GENETIC DEFECTS ASSOCIATED WITH HYPERPARATHYROIDISM
As in many other types of neoplasia, two fundamental types of genetic defects have been identified in parathyroid gland tumors: (1) overactivity of protooncogenes and (2) loss of function of tumor-suppressor genes. The former, by definition, can lead to uncontrolled cellular growth and function by activation (gain-of-function mutation) of a single allele of the responsible gene, whereas the latter requires loss of function of both allelic copies. Biallelic loss of function of a tumor-suppressor gene is usually characterized by a germline defect (all cells) and an additional somatic deletion/mutation in the tumor (Fig. 424-3).
A. Schematic diagram indicating molecular events in tumor susceptibility. The patient with the hereditary abnormality (multiple endocrine neoplasia [MEN]) is envisioned as having one defective gene inherited from the affected parent on chromosome 11, but one copy of the normal gene is present from the other parent. In the monoclonal tumor (benign tumor), a somatic event, here partial chromosomal deletion, removes the remaining normal gene from a cell. In nonhereditary tumors, two successive somatic mutations must occur, a process that takes a longer time. By either pathway, the cell, deprived of growth-regulating influence from this gene, has unregulated growth and becomes a tumor. A different genetic locus also involving loss of a tumor-suppressor gene termed HRPT2 is involved in the pathogenesis of parathyroid carcinoma. (From A Arnold: J Clin Endocrine Metab 77:1108, 1993. Copyright 1993, The Endocrine Society.) B. Schematic illustration of the mechanism and consequences of gene rearrangement and overexpression of the PRAD1 protooncogene (pericentromeric inversion of chromosome 11) in parathyroid adenomas. The excessive expression of PRAD1 (a cell cycle control protein, cyclin D1) by the highly active parathyroid hormone (PTH) gene promoter in the parathyroid cell contributes to excess cellular proliferation. (From J Habener et al, in L DeGroot, JL Jameson [eds]: Endocrinology, 4th ed. Philadelphia, Saunders, 2001; with permission.)
Mutations in the MEN1 gene locus, encoding the protein MENIN, on chromosome 11q13 are responsible for causing MEN 1; the normal allele of this gene fits the definition of a tumor-suppressor gene. Inheritance of one mutated allele in this hereditary syndrome, followed by loss of the other allele via somatic cell mutation, leads to monoclonal expansion and tumor development. Also, in ~15–20% of sporadic parathyroid adenomas, both alleles of the MEN1 locus on chromosome 11 are somatically deleted, implying that the same defect responsible for MEN 1 can also cause the sporadic disease (Fig. 424-3A). Consistent with the Knudson hypothesis for two-step neoplasia in certain inherited cancer syndromes (Chap. 101e), the earlier onset of hyperparathyroidism in the hereditary syndromes reflects the need for only one mutational event to trigger the monoclonal outgrowth. In sporadic adenomas, typically occurring later in life, two different somatic events must occur before the MEN1 gene is silenced.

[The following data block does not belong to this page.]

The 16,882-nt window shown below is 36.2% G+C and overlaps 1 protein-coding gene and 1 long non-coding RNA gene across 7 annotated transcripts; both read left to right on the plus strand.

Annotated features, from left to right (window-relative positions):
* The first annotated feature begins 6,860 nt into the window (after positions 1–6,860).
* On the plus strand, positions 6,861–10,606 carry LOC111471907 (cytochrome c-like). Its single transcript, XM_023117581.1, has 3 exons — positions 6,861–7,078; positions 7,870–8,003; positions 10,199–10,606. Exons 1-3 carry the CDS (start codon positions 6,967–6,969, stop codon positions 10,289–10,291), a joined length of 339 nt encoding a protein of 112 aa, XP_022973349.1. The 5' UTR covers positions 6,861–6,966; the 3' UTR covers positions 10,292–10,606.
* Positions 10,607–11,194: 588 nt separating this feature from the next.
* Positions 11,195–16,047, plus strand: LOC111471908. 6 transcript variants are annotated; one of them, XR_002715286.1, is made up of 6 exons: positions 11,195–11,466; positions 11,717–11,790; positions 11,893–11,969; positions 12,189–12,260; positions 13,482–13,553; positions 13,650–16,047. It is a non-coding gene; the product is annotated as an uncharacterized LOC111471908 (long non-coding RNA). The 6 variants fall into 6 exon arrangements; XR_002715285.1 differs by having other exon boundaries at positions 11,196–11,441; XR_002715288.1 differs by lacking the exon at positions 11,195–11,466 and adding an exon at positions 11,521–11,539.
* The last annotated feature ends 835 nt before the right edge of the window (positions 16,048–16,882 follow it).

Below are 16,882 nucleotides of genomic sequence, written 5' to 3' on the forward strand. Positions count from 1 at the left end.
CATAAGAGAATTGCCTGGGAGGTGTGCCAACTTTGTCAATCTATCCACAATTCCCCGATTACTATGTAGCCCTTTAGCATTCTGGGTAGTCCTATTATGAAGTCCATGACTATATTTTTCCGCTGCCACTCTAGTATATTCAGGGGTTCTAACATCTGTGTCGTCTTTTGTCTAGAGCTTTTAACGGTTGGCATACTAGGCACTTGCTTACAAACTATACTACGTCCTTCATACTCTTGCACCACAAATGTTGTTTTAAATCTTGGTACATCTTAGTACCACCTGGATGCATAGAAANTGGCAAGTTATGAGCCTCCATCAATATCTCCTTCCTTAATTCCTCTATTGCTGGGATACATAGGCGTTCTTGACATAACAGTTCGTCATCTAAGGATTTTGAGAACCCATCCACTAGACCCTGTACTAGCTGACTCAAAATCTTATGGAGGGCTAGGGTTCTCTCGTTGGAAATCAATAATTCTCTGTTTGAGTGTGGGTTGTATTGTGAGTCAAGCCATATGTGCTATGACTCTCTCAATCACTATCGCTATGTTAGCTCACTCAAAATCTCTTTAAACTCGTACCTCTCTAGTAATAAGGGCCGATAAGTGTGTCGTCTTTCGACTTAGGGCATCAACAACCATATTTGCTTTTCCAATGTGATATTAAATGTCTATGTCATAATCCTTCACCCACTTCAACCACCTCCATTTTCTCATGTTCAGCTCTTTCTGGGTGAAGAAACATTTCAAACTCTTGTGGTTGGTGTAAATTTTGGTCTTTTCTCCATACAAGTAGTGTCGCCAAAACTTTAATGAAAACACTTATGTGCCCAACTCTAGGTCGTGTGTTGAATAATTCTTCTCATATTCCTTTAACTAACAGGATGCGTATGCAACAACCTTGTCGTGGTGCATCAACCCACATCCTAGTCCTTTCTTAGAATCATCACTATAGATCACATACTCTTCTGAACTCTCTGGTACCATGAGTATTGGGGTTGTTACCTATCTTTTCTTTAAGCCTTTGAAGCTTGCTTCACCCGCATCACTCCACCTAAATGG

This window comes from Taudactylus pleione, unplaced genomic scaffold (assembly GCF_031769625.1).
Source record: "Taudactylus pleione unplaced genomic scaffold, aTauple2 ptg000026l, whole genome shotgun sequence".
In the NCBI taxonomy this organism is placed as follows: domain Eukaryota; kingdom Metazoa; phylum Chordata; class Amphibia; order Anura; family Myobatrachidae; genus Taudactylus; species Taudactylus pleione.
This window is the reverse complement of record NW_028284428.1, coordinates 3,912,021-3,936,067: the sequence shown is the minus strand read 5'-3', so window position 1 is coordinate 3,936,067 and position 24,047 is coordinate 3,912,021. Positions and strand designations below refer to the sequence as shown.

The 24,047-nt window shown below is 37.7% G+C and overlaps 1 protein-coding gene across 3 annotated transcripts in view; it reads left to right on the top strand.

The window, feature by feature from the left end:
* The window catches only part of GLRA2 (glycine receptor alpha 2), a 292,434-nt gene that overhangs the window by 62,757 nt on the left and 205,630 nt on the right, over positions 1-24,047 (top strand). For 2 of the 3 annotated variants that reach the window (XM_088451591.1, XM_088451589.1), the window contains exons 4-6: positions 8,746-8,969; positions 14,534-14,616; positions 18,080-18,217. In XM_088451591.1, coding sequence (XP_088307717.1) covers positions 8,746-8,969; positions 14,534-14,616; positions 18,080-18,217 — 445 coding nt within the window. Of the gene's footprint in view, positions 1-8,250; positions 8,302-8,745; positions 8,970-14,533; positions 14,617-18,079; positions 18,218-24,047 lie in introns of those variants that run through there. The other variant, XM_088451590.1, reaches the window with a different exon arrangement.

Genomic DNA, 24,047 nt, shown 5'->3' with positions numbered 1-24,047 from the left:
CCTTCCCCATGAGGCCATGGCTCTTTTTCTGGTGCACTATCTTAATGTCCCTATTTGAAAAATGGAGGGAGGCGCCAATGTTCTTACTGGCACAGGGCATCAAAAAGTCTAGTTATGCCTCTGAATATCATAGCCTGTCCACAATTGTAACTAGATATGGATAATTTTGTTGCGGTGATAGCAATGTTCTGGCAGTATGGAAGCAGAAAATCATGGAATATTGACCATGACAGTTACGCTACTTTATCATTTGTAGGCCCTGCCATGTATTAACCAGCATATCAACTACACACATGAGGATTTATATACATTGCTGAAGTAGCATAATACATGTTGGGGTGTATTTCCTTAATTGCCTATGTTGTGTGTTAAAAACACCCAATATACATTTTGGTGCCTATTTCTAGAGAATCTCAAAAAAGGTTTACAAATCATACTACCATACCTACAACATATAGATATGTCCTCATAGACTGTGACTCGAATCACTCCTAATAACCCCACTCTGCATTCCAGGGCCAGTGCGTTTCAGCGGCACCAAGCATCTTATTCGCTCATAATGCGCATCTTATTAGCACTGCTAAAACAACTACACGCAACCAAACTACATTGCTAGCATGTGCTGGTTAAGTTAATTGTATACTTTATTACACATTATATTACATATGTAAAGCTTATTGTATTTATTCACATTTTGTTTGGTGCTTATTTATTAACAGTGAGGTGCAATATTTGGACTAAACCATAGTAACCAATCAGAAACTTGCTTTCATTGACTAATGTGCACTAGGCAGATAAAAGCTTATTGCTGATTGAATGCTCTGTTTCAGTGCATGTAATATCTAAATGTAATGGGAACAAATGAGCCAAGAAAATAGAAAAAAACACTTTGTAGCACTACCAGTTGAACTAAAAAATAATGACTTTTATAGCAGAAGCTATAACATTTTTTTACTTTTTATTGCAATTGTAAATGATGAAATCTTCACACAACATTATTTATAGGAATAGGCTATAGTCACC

Other presumptive anti-oncogenes involved in hyperparathyroidism include a still unidentified gene mapped to chromosome 1p seen in 40% of sporadic parathyroid adenomas and a gene mapped to chromosome Xp11 in patients with secondary hyperparathyroidism and renal failure, who progressed to “tertiary” hyperparathyroidism, now known to reflect monoclonal outgrowths within previously hyperplastic glands.
A more complex pattern, still incompletely resolved, arises with genetic defects and carcinoma of the parathyroids. This appears to be due to biallelic loss of a functioning copy of a gene, HRPT2 (or CDC73), originally identified as the cause of the HPT-JT syndrome. Several inactivating mutations have been identified in HRPT2 (located on chromosome 1q21-31), which encodes a 531-amino-acid protein called parafibromin. The responsible genetic mutations in HRPT2 appear to be necessary, but not sufficient, for parathyroid cancer.
In general, the detection of additional genetic defects in these parathyroid tumor–related syndromes and the variations seen in phenotypic expression/penetrance indicate the multiplicity of the genetic factors responsible. Nonetheless, the ability to detect the presence of the major genetic contributors has greatly aided a more informed management of family members of patients identified in the hereditary syndromes such as MEN 1, MEN 2, and HPT-JT.
An important contribution from studies on the genetic origin of parathyroid carcinoma has been the realization that the mutations involve a different pathway than that involved with the benign gland enlargements. Unlike the pathogenesis of genetic alterations seen in colon cancer, where lesions evolve from benign adenomas to malignant disease by progressive genetic changes, the alterations commonly seen in most parathyroid cancers (HRPT2 mutations) are infrequently seen in sporadic parathyroid adenomas.